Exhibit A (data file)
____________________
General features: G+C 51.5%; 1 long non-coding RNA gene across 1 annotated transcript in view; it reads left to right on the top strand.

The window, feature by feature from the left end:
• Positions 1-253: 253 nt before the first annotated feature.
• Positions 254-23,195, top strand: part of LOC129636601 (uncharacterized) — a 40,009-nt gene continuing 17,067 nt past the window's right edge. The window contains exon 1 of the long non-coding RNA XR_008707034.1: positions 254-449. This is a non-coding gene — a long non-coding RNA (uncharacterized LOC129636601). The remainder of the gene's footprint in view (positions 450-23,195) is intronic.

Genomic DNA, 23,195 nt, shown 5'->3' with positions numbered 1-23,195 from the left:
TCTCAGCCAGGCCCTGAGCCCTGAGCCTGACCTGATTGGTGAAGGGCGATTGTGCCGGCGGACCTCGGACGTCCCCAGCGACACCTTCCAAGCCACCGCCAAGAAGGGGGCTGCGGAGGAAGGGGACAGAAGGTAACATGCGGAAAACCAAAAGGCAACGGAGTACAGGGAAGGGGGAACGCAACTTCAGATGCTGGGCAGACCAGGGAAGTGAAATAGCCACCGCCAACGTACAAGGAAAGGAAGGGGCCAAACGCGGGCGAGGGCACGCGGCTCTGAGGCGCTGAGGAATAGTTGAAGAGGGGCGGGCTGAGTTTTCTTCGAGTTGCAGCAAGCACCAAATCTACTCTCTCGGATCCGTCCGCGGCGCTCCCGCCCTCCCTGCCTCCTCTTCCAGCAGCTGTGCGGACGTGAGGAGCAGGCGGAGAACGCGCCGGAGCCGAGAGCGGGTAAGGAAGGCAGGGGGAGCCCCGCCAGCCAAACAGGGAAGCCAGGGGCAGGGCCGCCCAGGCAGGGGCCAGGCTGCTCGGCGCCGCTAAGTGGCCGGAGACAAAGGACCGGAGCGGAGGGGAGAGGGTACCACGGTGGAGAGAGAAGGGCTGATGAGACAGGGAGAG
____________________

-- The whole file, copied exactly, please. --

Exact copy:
General features: G+C 51.5%; 1 long non-coding RNA gene across 1 annotated transcript in view; it reads left to right on the top strand.

The window, feature by feature from the left end:
• Positions 1-253: 253 nt before the first annotated feature.
• Positions 254-23,195, top strand: part of LOC129636601 (uncharacterized) — a 40,009-nt gene continuing 17,067 nt past the window's right edge. The window contains exon 1 of the long non-coding RNA XR_008707034.1: positions 254-449. This is a non-coding gene — a long non-coding RNA (uncharacterized LOC129636601). The remainder of the gene's footprint in view (positions 450-23,195) is intronic.

Genomic DNA, 23,195 nt, shown 5'->3' with positions numbered 1-23,195 from the left:
TCTCAGCCAGGCCCTGAGCCCTGAGCCTGACCTGATTGGTGAAGGGCGATTGTGCCGGCGGACCTCGGACGTCCCCAGCGACACCTTCCAAGCCACCGCCAAGAAGGGGGCTGCGGAGGAAGGGGACAGAAGGTAACATGCGGAAAACCAAAAGGCAACGGAGTACAGGGAAGGGGGAACGCAACTTCAGATGCTGGGCAGACCAGGGAAGTGAAATAGCCACCGCCAACGTACAAGGAAAGGAAGGGGCCAAACGCGGGCGAGGGCACGCGGCTCTGAGGCGCTGAGGAATAGTTGAAGAGGGGCGGGCTGAGTTTTCTTCGAGTTGCAGCAAGCACCAAATCTACTCTCTCGGATCCGTCCGCGGCGCTCCCGCCCTCCCTGCCTCCTCTTCCAGCAGCTGTGCGGACGTGAGGAGCAGGCGGAGAACGCGCCGGAGCCGAGAGCGGGTAAGGAAGGCAGGGGGAGCCCCGCCAGCCAAACAGGGAAGCCAGGGGCAGGGCCGCCCAGGCAGGGGCCAGGCTGCTCGGCGCCGCTAAGTGGCCGGAGACAAAGGACCGGAGCGGAGGGGAGAGGGTACCACGGTGGAGAGAGAAGGGCTGATGAGACAGGGAGAG